I believe this was a collage boy’s drinking line, and apparently Junior’s billiard room/hall was one of ‘the places to go’ for a bit of fun.

This the Van Ness House where Junior’s billiard hall was located in Burlington. Taken about 1902, so about the same time period. It was a famous place in town.

All work and no play makes John a dull boy!

March 26th 1958 Herman Shepard To His Parents

Worthington Ohio
March 26th 1958
Dear Dick & Dad;

This is the “Old Professor” writing tonight, I’ve been
so busy with this school work and (lodge going)
that I’m way behind. Besides having my regular
night class, I gave a Career Day speech at Eastwood
High School today, and have another one comming
up next Friday at Grove City. After this week, I
have 3 more night sessions at Central, then
I’ll be through, “I hope” I don’t know yet if they
intent to carry on any further classes in
“Auto Mechanics” or not. I like the extra money,
but, with my long hours at work, and my
Lodge commitments, it really doesn’t leave me
much time for myself. If I go on with the
School work, I’ll have to drop some of the
Lodge functions. Well, thats enough griping
about my time.

We had our Father-Son Banquet last Sat.
night and Lee Miller was the guest speaker.
We have again as many to attend as we
expected. I was chairman of the committee
for Blue Lodge and Ruth was chief cook
and bottle washer for he Stars. She about
worked her self to death, went up to the
temple about 12 PM and didn’t get away

[page 2]
till 11 P.M. She and I locked the joint up. Counting
all the kitchen help and the members, they prepared
about 250 meals.

Ruth and I were up to see Lydia last Saturday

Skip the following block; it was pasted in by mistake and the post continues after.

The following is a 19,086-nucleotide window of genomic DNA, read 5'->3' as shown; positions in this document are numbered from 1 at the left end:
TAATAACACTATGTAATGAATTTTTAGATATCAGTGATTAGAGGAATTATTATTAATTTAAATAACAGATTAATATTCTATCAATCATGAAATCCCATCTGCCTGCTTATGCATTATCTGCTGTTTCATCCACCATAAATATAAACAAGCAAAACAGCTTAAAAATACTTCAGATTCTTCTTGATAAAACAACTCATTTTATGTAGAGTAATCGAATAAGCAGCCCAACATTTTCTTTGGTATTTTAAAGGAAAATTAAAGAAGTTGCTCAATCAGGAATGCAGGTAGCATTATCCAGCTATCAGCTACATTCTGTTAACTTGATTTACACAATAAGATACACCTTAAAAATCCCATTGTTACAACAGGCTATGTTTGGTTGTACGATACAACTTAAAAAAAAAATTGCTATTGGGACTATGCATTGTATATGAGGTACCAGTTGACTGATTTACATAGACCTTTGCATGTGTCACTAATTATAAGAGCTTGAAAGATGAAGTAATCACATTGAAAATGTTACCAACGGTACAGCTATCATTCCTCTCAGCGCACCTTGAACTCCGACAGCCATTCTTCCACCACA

evening. We took up the rest of the Bed Room furniture
that she bought from us. She is giving up her job
of cooking and looking after her neighbor lady. She
has lost about 14 lbs and I don’t believe she has
that much to spare. We are going to have her
down here for a few days to give her a rest.
Another woman is supposed to take over for her
the last of this week.

You have been writing in your letters that
you folks were comming north and going
on to Canada this summer. I am quite
concerned about Dad making the trip, you
know he said he was going to “stay put” for
a year, also Doc. Wettercues[?] said he was not in
favor of Dad even making the trip down to Florida.
So Im just wondering, has Dad’s condition
improved enough for him to make such a
trip, or is he just bound and determined to go-
regardless! If the latter is the case, I think
it would be using poor judgement to take
such a chance. Please write and let

[page 3]
me know what ever the case may be. We love
both of you and don’t want you to do the wrong thing
so please give this a good “think” before you make
the trip. If it’s us you want to see we might
make a trip down for a few days after my
school work is over. That’s not a promise but
a thought.

Have you been enjoying and going to your
“Star meetings”? I’m so glad you got to join
the group because you are the type who will
work out very good, they will be good for
you and you for them. I’d like to hear
about your initiation and especially about
your neighbor Esther Smith. Ruth wants to
know if your “Chapter” recesses in the summer.

Has the grass, trees and flowers started to green up
yet? We are still having cold weather here and
some snow every day or two. I hope Bill,
Lois and the kids get to pay you a visit
over Easter. It would be a good chance for
them to see Florida. Bill said he would
like to buy property down there. I think it would
be a good investment for them. I hope they
like your locality. over—

[page 4]
Our business has slowed down a little. Columb
is not as bad as other places-like Detroit,
Cleveland etc. I look for a pickup when the
weather gets warmer. I believe a lot of people
will fix their cars up instead of trading for
new ones, as the case has been for the past
ten years. I’ve about run out of anything
to write, so will sign off for now.
With Love,
Ruth & H.O.

P.S. Ruth is ironing, misses her ironing lady. Ha.Ha.

P.S.S. We have 6 grape fruit left-you keep
up the grape fruit fund and we’ll take care
of your flower fund.